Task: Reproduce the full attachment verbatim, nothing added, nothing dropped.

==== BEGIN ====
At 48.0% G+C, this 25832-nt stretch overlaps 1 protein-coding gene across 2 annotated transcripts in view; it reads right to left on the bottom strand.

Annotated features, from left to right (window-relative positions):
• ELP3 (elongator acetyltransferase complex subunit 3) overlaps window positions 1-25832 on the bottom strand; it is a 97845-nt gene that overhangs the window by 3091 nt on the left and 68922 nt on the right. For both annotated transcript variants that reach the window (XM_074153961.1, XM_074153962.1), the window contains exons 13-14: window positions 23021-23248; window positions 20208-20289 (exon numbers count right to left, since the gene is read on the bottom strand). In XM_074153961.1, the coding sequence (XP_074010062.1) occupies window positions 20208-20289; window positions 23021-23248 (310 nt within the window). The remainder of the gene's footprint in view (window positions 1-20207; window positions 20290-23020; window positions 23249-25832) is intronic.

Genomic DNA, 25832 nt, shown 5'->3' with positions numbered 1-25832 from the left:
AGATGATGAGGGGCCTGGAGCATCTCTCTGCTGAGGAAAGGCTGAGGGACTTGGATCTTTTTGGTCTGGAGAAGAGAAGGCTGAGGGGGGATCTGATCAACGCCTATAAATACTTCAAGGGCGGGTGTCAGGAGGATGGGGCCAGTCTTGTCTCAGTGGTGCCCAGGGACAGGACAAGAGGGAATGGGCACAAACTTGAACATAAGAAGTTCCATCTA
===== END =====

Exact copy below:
At 48.0% G+C, this 25832-nt stretch overlaps 1 protein-coding gene across 2 annotated transcripts in view; it reads right to left on the bottom strand.

Annotated features, from left to right (window-relative positions):
• ELP3 (elongator acetyltransferase complex subunit 3) overlaps window positions 1-25832 on the bottom strand; it is a 97845-nt gene that overhangs the window by 3091 nt on the left and 68922 nt on the right. For both annotated transcript variants that reach the window (XM_074153961.1, XM_074153962.1), the window contains exons 13-14: window positions 23021-23248; window positions 20208-20289 (exon numbers count right to left, since the gene is read on the bottom strand). In XM_074153961.1, the coding sequence (XP_074010062.1) occupies window positions 20208-20289; window positions 23021-23248 (310 nt within the window). The remainder of the gene's footprint in view (window positions 1-20207; window positions 20290-23020; window positions 23249-25832) is intronic.

Genomic DNA, 25832 nt, shown 5'->3' with positions numbered 1-25832 from the left:
AGATGATGAGGGGCCTGGAGCATCTCTCTGCTGAGGAAAGGCTGAGGGACTTGGATCTTTTTGGTCTGGAGAAGAGAAGGCTGAGGGGGGATCTGATCAACGCCTATAAATACTTCAAGGGCGGGTGTCAGGAGGATGGGGCCAGTCTTGTCTCAGTGGTGCCCAGGGACAGGACAAGAGGGAATGGGCACAAACTTGAACATAAGAAGTTCCATCTA